European consortium to standardise fuel cell modules for heavy duty applications

News stories are free to read. Click here for full access to all the features, articles and archive from only £8.99.
Solaris is among those in the EU-wide consortium developing fuel cell standards. SOLARIS

A European consortium is bringing together 25 leading organisations in the hydrogen sector to define, develop and test the first European standard for fuel cell modules for heavy duty applications. The new standard aims to enhance market competitiveness by enabling competition, cost reduction and mass production.

Order Tramadol Overnight Uk The consortium, operating together as StasHH (Standard Size Heavy-duty Hydrogen), comprises 11 fuel cell module suppliers, nine original equipment manufacturers and five research, test, engineering and/or knowledge institutes and will standardise physical dimensions, flow and digital interfaces, test protocols and safety requirements of the fuel cell modules that can be stacked and integrated in heavy duty applications like forklifts, buses, trucks, trains, ships, and construction equipment. The consortium is receiving €7.5m funding from the European Union, through the Fuel Cells and Hydrogen Joint Undertaking (FCH JU), in order to kick start the adoption of fuel cells in the heavy duty sector. The size nomenclature for batteries has been well established over time and the common AA battery has become a standard size across multiple applications. A similar standard, to be known as the HH-series, is envisioned by the StasHH consortium for fuel cell modules, which are at the heart of any fuel cell system. Upon reaching an industrial consensus between fuel cell module suppliers and OEMs regarding the standard, the fuel cell module suppliers in the consortium will then design and develop standardised modules for different power classes. The modules will be tested by the test centres in the consortium using key indicators to benchmark performance and safety. Meanwhile the consortium will also promote the standard at the appropriate European and international regulation, codes and standards levels to enable the worldwide adoption of the standard.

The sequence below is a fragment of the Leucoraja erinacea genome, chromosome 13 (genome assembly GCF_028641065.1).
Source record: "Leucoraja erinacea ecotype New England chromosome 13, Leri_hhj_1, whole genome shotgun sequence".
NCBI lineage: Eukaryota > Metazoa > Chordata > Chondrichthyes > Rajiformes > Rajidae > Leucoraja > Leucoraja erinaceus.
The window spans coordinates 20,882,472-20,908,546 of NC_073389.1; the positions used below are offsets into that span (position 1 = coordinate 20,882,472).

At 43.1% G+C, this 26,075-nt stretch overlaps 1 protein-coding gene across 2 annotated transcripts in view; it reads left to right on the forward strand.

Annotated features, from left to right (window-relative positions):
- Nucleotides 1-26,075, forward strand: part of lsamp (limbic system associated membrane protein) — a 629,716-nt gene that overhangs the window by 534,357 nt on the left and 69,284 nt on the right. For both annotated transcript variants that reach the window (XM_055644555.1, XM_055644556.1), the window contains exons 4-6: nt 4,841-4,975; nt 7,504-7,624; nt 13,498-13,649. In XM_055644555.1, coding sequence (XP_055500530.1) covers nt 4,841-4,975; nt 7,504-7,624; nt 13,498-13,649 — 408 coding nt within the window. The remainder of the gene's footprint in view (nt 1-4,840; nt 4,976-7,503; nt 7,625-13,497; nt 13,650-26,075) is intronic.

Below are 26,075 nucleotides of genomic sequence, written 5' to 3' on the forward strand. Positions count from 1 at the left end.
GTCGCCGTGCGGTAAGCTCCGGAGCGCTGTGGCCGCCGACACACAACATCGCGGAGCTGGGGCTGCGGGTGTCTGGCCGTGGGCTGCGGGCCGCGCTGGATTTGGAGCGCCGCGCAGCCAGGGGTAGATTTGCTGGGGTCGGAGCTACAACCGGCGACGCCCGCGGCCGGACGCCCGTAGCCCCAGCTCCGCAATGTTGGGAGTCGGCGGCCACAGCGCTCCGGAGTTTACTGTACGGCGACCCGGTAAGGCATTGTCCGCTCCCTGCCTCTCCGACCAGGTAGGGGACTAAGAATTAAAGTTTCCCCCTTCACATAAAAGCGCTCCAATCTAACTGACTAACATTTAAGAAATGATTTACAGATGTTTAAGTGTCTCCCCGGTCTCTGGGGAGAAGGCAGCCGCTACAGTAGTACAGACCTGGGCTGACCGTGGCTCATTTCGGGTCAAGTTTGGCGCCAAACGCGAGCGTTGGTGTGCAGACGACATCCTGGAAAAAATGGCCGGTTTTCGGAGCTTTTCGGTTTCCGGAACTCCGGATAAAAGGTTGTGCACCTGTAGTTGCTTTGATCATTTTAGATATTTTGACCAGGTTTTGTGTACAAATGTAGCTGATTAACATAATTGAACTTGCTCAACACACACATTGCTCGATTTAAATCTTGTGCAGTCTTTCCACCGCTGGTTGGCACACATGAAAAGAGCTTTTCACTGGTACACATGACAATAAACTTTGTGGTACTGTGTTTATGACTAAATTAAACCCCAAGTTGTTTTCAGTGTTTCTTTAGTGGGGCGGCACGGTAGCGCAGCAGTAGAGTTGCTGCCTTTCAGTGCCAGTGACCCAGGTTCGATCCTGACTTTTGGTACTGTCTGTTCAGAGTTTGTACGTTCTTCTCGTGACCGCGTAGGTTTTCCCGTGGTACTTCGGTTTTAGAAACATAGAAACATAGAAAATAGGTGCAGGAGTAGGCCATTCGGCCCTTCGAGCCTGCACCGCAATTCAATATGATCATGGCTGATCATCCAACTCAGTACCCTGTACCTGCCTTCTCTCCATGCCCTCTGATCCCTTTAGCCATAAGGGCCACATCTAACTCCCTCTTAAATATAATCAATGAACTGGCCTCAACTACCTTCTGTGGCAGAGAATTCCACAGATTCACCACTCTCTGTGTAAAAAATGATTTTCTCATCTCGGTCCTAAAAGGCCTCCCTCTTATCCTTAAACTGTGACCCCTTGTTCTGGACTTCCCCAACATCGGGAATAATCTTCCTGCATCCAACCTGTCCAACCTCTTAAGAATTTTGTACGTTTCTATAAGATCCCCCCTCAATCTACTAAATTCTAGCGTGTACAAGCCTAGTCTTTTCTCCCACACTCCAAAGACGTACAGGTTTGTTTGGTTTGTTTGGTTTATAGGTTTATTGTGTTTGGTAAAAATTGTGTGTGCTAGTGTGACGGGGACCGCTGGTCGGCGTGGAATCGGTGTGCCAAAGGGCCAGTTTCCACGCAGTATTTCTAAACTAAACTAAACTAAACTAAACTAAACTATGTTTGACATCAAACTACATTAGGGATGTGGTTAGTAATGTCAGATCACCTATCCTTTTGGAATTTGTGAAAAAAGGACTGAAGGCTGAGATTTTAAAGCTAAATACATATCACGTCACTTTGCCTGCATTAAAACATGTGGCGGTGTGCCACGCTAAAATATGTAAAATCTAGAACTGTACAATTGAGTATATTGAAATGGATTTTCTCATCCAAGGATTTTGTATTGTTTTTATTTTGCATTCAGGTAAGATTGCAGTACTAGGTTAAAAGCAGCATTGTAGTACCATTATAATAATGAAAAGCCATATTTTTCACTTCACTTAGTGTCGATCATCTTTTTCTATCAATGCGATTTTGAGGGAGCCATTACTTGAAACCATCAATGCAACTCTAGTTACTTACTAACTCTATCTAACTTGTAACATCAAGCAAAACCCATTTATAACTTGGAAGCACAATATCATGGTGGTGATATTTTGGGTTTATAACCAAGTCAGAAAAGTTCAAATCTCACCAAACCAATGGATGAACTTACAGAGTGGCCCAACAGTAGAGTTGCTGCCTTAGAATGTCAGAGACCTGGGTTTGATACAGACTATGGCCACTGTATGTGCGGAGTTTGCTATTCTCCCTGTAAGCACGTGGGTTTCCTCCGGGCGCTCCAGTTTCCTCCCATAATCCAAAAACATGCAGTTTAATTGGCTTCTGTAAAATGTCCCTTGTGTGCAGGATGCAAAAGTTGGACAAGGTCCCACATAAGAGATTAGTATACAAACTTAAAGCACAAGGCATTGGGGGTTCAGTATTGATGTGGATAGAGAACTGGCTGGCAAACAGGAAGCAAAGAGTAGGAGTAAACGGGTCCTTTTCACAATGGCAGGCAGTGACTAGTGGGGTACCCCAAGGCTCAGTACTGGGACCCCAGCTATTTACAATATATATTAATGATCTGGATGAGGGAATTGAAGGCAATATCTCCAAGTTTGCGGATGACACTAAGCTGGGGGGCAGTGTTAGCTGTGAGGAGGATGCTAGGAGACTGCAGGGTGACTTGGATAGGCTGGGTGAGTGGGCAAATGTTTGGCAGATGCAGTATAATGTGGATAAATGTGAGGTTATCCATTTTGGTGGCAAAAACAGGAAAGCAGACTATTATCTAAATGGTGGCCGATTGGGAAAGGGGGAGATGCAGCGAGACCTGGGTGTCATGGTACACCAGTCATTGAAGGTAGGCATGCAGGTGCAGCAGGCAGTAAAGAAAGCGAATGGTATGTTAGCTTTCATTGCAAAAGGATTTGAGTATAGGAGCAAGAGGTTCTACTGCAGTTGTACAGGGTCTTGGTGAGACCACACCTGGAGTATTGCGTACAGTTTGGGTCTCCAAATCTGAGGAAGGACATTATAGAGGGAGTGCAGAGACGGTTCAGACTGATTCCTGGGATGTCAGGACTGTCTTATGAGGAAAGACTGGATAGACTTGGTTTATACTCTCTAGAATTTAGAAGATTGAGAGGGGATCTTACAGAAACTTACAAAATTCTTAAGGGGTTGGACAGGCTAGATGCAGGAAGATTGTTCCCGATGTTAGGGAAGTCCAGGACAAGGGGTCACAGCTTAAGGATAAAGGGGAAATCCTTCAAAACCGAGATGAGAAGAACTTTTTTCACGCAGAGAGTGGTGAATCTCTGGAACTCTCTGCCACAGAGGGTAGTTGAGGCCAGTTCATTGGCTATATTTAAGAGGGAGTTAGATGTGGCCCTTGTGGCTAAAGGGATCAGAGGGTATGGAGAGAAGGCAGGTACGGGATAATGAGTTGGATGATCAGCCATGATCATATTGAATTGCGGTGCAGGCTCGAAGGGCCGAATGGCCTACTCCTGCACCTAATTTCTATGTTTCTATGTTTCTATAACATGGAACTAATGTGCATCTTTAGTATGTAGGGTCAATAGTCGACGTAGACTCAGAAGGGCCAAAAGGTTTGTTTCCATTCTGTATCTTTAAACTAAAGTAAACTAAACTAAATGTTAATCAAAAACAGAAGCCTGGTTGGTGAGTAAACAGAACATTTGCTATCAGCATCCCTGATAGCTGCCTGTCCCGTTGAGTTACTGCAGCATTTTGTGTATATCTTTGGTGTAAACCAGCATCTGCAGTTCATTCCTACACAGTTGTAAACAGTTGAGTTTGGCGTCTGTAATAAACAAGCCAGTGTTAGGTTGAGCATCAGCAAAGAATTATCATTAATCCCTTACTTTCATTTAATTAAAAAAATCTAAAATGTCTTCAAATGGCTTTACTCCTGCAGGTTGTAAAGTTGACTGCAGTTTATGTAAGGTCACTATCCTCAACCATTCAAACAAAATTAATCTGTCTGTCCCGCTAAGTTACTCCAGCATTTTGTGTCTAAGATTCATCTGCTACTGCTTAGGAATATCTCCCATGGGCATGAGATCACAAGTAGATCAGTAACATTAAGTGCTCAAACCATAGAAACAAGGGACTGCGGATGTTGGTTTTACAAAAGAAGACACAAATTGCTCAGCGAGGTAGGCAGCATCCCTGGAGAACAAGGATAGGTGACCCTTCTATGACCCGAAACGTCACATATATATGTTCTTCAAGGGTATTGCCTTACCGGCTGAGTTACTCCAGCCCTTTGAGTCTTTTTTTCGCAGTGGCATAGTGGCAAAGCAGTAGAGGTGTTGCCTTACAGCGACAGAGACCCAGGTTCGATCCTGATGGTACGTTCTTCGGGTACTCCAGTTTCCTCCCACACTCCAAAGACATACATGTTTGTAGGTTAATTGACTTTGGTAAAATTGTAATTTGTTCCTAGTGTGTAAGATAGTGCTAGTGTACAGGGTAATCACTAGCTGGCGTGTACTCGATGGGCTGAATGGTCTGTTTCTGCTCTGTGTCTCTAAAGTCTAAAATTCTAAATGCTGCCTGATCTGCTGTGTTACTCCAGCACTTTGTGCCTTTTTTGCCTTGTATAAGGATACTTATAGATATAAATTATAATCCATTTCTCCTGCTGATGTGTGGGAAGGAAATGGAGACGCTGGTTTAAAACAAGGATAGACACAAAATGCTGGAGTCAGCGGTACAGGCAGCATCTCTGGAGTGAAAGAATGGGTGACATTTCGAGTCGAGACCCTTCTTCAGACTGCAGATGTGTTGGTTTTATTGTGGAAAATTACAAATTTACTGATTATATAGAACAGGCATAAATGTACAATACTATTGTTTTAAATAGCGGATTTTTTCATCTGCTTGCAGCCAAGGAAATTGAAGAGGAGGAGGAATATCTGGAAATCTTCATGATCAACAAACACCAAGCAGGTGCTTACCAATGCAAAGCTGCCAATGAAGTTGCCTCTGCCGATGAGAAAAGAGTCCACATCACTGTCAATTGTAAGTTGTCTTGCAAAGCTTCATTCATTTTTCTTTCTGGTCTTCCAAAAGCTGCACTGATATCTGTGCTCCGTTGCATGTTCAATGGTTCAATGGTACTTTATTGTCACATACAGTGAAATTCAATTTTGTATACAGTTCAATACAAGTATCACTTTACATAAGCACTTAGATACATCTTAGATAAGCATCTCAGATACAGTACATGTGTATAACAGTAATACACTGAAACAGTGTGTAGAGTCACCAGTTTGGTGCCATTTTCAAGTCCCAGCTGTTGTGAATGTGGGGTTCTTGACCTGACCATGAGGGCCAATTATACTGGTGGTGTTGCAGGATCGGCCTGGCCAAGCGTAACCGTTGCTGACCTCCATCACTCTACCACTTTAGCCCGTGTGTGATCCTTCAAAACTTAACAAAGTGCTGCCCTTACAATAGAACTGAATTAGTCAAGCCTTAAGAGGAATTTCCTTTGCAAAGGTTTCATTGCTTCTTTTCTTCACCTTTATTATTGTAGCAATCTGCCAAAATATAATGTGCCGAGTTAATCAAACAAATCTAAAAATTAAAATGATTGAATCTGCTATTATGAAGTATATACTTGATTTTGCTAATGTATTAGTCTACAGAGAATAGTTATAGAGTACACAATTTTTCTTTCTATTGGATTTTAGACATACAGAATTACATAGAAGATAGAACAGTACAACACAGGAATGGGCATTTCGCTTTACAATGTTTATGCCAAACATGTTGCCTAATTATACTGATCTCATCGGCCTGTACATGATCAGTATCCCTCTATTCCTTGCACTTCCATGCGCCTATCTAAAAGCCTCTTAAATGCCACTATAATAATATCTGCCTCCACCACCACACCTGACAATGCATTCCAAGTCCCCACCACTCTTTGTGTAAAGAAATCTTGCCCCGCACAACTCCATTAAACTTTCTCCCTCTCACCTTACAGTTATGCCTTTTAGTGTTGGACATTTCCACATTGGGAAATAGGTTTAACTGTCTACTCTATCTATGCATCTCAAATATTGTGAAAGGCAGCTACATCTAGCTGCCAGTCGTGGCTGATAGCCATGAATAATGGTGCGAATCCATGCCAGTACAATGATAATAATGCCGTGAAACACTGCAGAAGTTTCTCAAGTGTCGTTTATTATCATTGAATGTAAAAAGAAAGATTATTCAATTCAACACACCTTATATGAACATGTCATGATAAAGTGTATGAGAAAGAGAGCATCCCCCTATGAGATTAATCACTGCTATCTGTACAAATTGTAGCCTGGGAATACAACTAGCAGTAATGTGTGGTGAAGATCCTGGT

The StasHH project has received funding from the FCH JU, which receives support from the European Union’s Horizon 2020 Research and Innovation programme, Hydrogen Europe and Hydrogen Europe Research.

Bart Biebuyck, Executive Director at FCH JU, said: “We are proud to support this strategically important project as a main step towards the decarbonisation of the transport sector. The project outcomes of StasHH will not only stimulate greater competition among fuel cell suppliers, but will also enrich the offer and make it easier to integrate fuel cells systems in heavy-duty powertrains. With its specific focus on the heavy-truck sector, this project will play an essential role in reaching the common target of 100.000 trucks by 2030 set in the joint coalition statement of industry representatives last December.” Federico Zenith, Coordinator of the StasHH consortium, added: “StasHH is Europe’s best chance to jump-start the adoption of hydrogen in heavy-duty mobility, a sector that cannot be easily electrified with batteries due to weight, cost or other limitations. Pooling together multiple markets and enabling competition, mass production and automation, we aim to make a decisive contribution to the phase-out of fossil fuels and to deploy new technology for a better society.”